Reflections on a Ditchley conference "The New Economic Insecurity"

By conference rapporteur Steven Pearlstein 

We can confidently say that the pandemic has given everyone a heightened appreciation of economic security and how unevenly it is distributed. And for those who have been concerned about these issues for a long time, it also offers a political moment of opportunity to push them to the forefront of the political conversation and finally do something about them.  Given our fractured and somewhat dysfunctional politics, that doesn’t guarantee success. But it has revealed a rather significant reservoir of kindness that exists in our body politic, a reservoir that we can now draw on to make some important structural change in the way we organize our economic activity.   

That said, we ought not to fall into the trap of overplaying our hands, of thinking we will be able to use this crisis to solve every problem, from climate change and human trafficking to excessive consumerism and unsustainable levels of public and private debt. The pandemic has revealed the vulnerability of many of our jobs, our incomes, our savings, our pensions and the economic safety for those who find themselves without a job. We would do well to focus on securing those things, for which there is broad consensus, rather than assuming that the pandemic has suddenly and magically delivered us into a progressive nirvana.  

The evolution of the modern economy has been a deliberate, steady march toward economic insecurity. 

In the beginning, we were all hunter gathers, living at a level barely above subsistence but with a reliable source of food and water and other things that we needed to maintain that standard of living. That was followed by the agricultural revolution, which significantly raised the amount and variety of food people had, and freed others up to make other things like clothes and tools and beautiful cathedrals.  Because of specialization and exchange, we got richer and most of the time enjoyed a higher standard of living.  But in the process, we also made ourselves more vulnerable to drought, floods, plagues and other unpredictable and uncontrollable acts of nature that left us less economically secure.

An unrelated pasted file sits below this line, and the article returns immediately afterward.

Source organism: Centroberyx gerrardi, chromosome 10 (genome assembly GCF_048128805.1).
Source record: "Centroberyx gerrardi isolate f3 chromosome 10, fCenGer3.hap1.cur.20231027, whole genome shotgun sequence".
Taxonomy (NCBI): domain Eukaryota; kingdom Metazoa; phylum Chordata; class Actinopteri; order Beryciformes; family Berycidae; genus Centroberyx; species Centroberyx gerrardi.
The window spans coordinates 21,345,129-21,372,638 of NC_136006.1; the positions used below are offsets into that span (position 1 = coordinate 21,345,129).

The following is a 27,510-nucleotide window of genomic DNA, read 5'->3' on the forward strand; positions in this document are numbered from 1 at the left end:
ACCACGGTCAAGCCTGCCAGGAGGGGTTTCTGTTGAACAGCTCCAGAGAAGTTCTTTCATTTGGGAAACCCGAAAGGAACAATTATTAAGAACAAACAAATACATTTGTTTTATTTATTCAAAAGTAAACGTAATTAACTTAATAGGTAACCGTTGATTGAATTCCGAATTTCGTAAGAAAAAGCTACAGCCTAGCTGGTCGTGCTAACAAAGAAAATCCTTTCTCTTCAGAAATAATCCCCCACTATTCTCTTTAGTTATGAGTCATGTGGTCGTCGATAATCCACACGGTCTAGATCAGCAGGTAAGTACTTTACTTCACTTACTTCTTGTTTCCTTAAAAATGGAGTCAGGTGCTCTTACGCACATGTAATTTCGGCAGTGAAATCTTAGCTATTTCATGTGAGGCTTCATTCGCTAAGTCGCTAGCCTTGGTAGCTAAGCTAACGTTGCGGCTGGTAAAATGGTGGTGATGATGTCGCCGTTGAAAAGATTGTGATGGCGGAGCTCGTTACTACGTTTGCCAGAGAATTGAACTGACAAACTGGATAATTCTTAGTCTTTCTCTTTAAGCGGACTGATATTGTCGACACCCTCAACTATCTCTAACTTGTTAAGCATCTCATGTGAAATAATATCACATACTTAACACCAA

Then came the industrial revolution, and once again new technology made it possible for us to be richer and more productive.  But it also brought recessions and financial crisis and what Schumpeter famously called the gales of creative destruction as old products and technologies and companies were constantly replaced with new ones.  

Now, perhaps, globalization and the digital revolution have brought us to a new inflection point—one that started around 1980 and has brought not only greater wealth and a higher standard of living for billions of people around the globe, but new sources of insecurity and inequality.   

In many instances, there is a tradeoff between how rich a country is—the amount of income it produces—and the amount of economic security it can offer to its citizens.  And what that means is that if a country now decides that it wants more economic security, then it should understand that it may well have to accept a somewhat lower standard of living.  Getting political consensus for it—that is the political challenge.  

Over the years, we have developed pretty good tools and institutions to minimize economic insecurity.  

The French have learned how to guarantee every worker job security, not only through labor laws but through a powerful union movement.  But this has come at a significant cost in terms of less entrepreneurship and innovation and investment and creating an insider-outsider labor market that leaves young people with high rates of unemployment. 

By the same token, we know how to ensure no worker loses a job or suffers stagnant wages because of imports and foreign competition—just opt for closed economy, with import quotas and high tariffs.  In that case, the cost of that security is borne by consumers in the form of higher prices, lower quality and less choice in the goods they are able to buy.    

We know how to provide universal health care to every citizen, eliminating the threat that a disease will bankrupt your household.  But we also know that universal health care requires diverting anywhere from 8 to 18 percent of national income and can create systems rife with inefficiency and moral hazard.